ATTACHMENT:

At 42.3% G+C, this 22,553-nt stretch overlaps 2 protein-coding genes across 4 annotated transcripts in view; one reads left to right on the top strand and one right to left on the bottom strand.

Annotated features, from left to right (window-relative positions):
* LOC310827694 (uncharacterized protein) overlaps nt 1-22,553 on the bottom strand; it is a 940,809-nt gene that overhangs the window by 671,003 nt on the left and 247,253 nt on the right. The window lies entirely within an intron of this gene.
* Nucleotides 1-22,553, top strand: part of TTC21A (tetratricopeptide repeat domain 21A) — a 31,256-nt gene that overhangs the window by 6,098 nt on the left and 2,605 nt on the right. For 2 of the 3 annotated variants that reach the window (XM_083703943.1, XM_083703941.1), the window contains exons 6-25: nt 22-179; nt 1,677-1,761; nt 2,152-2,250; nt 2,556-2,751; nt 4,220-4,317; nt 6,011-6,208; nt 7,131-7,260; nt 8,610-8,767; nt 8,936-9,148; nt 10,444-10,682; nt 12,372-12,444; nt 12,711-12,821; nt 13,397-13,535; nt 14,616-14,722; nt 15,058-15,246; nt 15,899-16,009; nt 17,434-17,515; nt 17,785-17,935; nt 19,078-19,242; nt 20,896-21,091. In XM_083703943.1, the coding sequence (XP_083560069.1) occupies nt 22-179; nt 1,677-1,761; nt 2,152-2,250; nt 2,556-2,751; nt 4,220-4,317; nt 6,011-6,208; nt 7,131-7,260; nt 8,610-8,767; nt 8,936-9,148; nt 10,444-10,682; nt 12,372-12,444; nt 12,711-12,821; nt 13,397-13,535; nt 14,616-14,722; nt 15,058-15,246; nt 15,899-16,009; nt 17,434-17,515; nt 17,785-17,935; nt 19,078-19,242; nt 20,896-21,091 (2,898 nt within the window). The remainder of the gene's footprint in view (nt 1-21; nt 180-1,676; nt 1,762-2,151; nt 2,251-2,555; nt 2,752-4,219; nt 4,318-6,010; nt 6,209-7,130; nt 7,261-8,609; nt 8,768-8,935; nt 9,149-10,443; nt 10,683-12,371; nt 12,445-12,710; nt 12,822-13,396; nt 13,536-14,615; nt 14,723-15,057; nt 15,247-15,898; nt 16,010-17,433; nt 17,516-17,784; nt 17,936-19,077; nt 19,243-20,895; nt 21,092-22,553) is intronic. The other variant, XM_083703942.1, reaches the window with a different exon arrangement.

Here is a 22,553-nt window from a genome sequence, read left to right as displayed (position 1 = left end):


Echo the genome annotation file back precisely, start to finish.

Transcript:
At 42.3% G+C, this 22,553-nt stretch overlaps 2 protein-coding genes across 4 annotated transcripts in view; one reads left to right on the top strand and one right to left on the bottom strand.

Annotated features, from left to right (window-relative positions):
* LOC310827694 (uncharacterized protein) overlaps nt 1-22,553 on the bottom strand; it is a 940,809-nt gene that overhangs the window by 671,003 nt on the left and 247,253 nt on the right. The window lies entirely within an intron of this gene.
* Nucleotides 1-22,553, top strand: part of TTC21A (tetratricopeptide repeat domain 21A) — a 31,256-nt gene that overhangs the window by 6,098 nt on the left and 2,605 nt on the right. For 2 of the 3 annotated variants that reach the window (XM_083703943.1, XM_083703941.1), the window contains exons 6-25: nt 22-179; nt 1,677-1,761; nt 2,152-2,250; nt 2,556-2,751; nt 4,220-4,317; nt 6,011-6,208; nt 7,131-7,260; nt 8,610-8,767; nt 8,936-9,148; nt 10,444-10,682; nt 12,372-12,444; nt 12,711-12,821; nt 13,397-13,535; nt 14,616-14,722; nt 15,058-15,246; nt 15,899-16,009; nt 17,434-17,515; nt 17,785-17,935; nt 19,078-19,242; nt 20,896-21,091. In XM_083703943.1, the coding sequence (XP_083560069.1) occupies nt 22-179; nt 1,677-1,761; nt 2,152-2,250; nt 2,556-2,751; nt 4,220-4,317; nt 6,011-6,208; nt 7,131-7,260; nt 8,610-8,767; nt 8,936-9,148; nt 10,444-10,682; nt 12,372-12,444; nt 12,711-12,821; nt 13,397-13,535; nt 14,616-14,722; nt 15,058-15,246; nt 15,899-16,009; nt 17,434-17,515; nt 17,785-17,935; nt 19,078-19,242; nt 20,896-21,091 (2,898 nt within the window). The remainder of the gene's footprint in view (nt 1-21; nt 180-1,676; nt 1,762-2,151; nt 2,251-2,555; nt 2,752-4,219; nt 4,318-6,010; nt 6,209-7,130; nt 7,261-8,609; nt 8,768-8,935; nt 9,149-10,443; nt 10,683-12,371; nt 12,445-12,710; nt 12,822-13,396; nt 13,536-14,615; nt 14,723-15,057; nt 15,247-15,898; nt 16,010-17,433; nt 17,516-17,784; nt 17,936-19,077; nt 19,243-20,895; nt 21,092-22,553) is intronic. The other variant, XM_083703942.1, reaches the window with a different exon arrangement.

Here is a 22,553-nt window from a genome sequence, read left to right as displayed (position 1 = left end):